​ACCC gives ihail taxi-booking app the green light

The ACCC has granted conditional authorisiation to launch and operate a new smartphone taxi-booking app that will be a joint venture between members including Yellow Cabs, Silver Top Taxi, and Cabcharge.
Written by Aimee Chanthadavong, Contributor on

The Australian Competition and Consumer Commission (ACCC) has granted conditional authorisation to ihail for three years to launch and operate a new smartphone taxi-booking app, as part of a joint-venture arrangement between taxi networks and other industry participants.

The initial members of the ihail joint venture include Yellow Cabs, Silver Top Taxi Service, Black and White Cabs, Suburban Taxis, and Cabcharge.

The green light comes after ihail made a number of modifications to its app following the ACCC's draft decision in October 2015 that denied ihail initial authorisation.

The changes to ihail include giving passengers a choice to pay their fare inside the taxi instead of only via the app, and the ability to choose their preferred taxi network based on certain performance information or the nearest available taxi during the booking process.

According to the ACCC, it was previously concerned that given Cabcharge is the exclusive payments provider to ihail, and that ihail initially only wanted passengers to pay their fares in-app, it would have "dampened" any emerging competition between Cabcharge and other taxi payment providers.

However, following the changes that have been made to the app, the ACCC said other payments providers will now have the opportunity to compete in providing services to ihail customers.

Under the conditions of the granted authorisation, the ACCC said ihail will also be required to explicitly inform drivers that they are able to use other taxi-booking apps.

ACCC chairman Rod Sims said the amendments the company has made are likely to result in societal benefits.

"The app will provide an additional platform for passengers to book taxis from a large pool of taxi networks and drivers. The ACCC accepts this is likely to reduce waiting times, particularly in peak periods, which is a benefit to the public," he said.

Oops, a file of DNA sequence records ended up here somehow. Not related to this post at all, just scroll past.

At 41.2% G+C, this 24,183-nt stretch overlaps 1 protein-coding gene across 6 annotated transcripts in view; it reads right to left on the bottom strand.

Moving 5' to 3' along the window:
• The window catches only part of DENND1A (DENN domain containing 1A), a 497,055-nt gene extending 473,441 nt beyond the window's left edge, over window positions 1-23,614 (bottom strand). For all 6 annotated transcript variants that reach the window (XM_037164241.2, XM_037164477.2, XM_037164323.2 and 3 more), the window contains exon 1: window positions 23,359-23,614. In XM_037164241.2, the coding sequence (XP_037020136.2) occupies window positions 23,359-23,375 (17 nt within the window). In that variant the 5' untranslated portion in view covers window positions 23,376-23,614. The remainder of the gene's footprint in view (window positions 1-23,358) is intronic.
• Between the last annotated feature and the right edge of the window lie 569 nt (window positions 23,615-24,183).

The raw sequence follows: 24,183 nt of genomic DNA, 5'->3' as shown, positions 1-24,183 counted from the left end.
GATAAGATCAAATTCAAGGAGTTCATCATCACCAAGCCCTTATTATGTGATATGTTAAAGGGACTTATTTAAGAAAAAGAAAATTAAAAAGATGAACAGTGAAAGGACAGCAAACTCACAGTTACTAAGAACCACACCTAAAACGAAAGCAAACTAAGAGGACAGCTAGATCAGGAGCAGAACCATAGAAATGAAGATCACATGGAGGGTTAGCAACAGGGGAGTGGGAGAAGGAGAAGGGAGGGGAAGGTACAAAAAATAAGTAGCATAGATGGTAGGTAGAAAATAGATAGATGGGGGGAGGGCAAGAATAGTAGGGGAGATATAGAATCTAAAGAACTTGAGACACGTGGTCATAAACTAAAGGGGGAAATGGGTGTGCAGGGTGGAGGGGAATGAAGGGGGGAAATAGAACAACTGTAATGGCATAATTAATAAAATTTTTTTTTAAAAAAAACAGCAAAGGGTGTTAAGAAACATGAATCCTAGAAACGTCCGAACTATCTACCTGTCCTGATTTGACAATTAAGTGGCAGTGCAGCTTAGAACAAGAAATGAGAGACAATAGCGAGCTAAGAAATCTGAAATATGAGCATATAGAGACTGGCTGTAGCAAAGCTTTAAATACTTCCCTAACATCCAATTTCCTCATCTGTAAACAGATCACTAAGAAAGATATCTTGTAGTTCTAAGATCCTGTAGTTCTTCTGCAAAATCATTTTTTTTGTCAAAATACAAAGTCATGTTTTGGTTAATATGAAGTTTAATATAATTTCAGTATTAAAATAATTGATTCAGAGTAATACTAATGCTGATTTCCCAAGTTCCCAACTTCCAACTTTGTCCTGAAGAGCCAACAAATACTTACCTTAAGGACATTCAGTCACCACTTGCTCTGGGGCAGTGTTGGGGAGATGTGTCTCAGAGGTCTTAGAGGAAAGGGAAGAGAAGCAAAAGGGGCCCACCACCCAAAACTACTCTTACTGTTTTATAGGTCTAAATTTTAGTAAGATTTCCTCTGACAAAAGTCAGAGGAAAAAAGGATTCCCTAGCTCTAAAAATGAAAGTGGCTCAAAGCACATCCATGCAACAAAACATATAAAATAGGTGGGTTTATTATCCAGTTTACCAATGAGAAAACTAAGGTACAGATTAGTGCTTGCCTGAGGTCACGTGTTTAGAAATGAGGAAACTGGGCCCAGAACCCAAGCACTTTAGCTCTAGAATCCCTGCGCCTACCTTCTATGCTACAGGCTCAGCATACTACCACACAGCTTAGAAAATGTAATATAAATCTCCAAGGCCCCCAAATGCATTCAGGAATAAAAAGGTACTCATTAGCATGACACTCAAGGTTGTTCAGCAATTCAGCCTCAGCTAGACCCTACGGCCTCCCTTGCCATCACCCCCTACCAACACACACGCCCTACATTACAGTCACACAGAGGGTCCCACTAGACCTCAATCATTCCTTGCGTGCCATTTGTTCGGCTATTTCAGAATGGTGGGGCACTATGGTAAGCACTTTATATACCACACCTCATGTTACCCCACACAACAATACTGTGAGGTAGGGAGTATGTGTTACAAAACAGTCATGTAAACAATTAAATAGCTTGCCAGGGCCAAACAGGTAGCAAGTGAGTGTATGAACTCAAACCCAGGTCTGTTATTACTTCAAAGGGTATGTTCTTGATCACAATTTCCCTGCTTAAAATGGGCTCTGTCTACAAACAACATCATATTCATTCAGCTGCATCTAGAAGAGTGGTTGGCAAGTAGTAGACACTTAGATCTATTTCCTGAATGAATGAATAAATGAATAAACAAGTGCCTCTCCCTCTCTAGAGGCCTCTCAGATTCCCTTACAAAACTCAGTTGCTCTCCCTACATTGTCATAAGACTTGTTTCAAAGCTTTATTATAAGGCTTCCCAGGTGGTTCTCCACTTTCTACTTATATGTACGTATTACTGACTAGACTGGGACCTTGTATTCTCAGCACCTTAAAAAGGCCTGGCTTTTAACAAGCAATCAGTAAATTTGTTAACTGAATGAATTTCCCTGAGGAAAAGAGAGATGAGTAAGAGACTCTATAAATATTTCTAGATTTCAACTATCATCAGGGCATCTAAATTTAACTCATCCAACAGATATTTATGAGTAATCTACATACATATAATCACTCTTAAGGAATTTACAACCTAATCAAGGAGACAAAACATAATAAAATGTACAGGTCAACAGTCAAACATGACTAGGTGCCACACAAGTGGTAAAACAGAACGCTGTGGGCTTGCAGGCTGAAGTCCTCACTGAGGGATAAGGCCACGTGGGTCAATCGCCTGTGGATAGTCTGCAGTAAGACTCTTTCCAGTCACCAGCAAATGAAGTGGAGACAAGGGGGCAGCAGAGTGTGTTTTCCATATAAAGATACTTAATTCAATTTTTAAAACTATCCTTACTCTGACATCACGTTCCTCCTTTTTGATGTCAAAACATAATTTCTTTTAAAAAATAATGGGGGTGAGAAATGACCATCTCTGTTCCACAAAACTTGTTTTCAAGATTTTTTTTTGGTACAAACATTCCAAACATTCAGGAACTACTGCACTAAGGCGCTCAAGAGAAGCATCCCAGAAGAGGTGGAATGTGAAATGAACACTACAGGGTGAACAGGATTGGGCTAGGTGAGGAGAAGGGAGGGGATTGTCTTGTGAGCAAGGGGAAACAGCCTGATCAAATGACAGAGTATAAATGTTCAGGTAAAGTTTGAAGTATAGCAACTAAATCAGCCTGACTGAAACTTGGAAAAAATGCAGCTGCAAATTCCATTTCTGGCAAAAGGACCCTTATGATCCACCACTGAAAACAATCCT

"The ACCC considers the ownership structure underpinning the ihail app is still likely to allow the participants to quickly establish a larger network of taxi drivers than any other app, and that this initial competitive advantage will not be gained from offering a better product to drivers and passengers, but through ihail's ownership structure alone."

Despite ihail launching as part of a joint venture, other taxi networks will have the opportunity to sign up to the app by opting in to receive ihail bookings over their existing dispatch systems.

The ihail app will initially launch in major metropolitan and regional areas across Australia and some cities overseas.

Cabcharge managing director and CEO Andrew Skelton said he is pleased with the ACCC's willingness to revisit ihail's proposal after previously indicating that it would block it.

"It's encouraging that the ACCC has understood and accepted the dynamic nature of the taxi industry. We believe the authorisation will enhance competition in the local market, which in recent times seems to have all but been reserved for players outside the traditional taxi industry," he said.

The taxi industry has been facing stiff competition in Australian since the arrival of ridesharing app Uber, which was legalised in the Australian Capital Territory and New South Wales last year.

In October, the war between Uber and the taxi industry escalated to a point where two Uber drivers were assaulted.

An Uber spokesperson at the time said: "The taxi lobby and its associates have long used fear, misinformation, and intimidation in its campaign against ridesharing, and it would be a very worrying turn of events if these alleged assaults happened as a result of this campaign."

The companies involved in the ihail joint venture are not the only ones looking to strengthen their competitiveness within the taxi network; taxi app platform GoCatch launched its own ridesharing service, GoCar, to compete directly with Uber in February.

GoCatch CEO Ned Moorfield said the launch of GoCar was in response to the reforms the NSW government made to the point-to-point transport industry at the end of last year, which saw ridesharing services such as Uber recognised as being legal.

GoCar operates alongside GoCatch's existing taxi-booking service, and gives users the option when they launch the app to order a taxi or choose the GoCar option. Similar to the Uber app, users can track when a driver is en-route to their location, and pay the driver via the app by entering and saving their credit card details or linking their PayPal account.

Moorfield at the time rejected the idea that GoCar would take business away from existing taxi drivers using GoCatch, arguing that it will, in fact, bring in more business for them.

"We know ridesharing is going to attract a lot more passengers onto our platform, and a lot of the work will overflow onto taxi drivers. We think taxi drivers on our platform will broadly be a lot busier, and will make more money when they're using GoCatch," he said.

"The other thing is, we're absolutely opening this up to taxi drivers to drive their personal vehicles as ridesharing drivers, and around half of our existing sign ups of GoCar drivers are actually current or ex-taxi drivers. The taxi drivers are taking this model up in large numbers."

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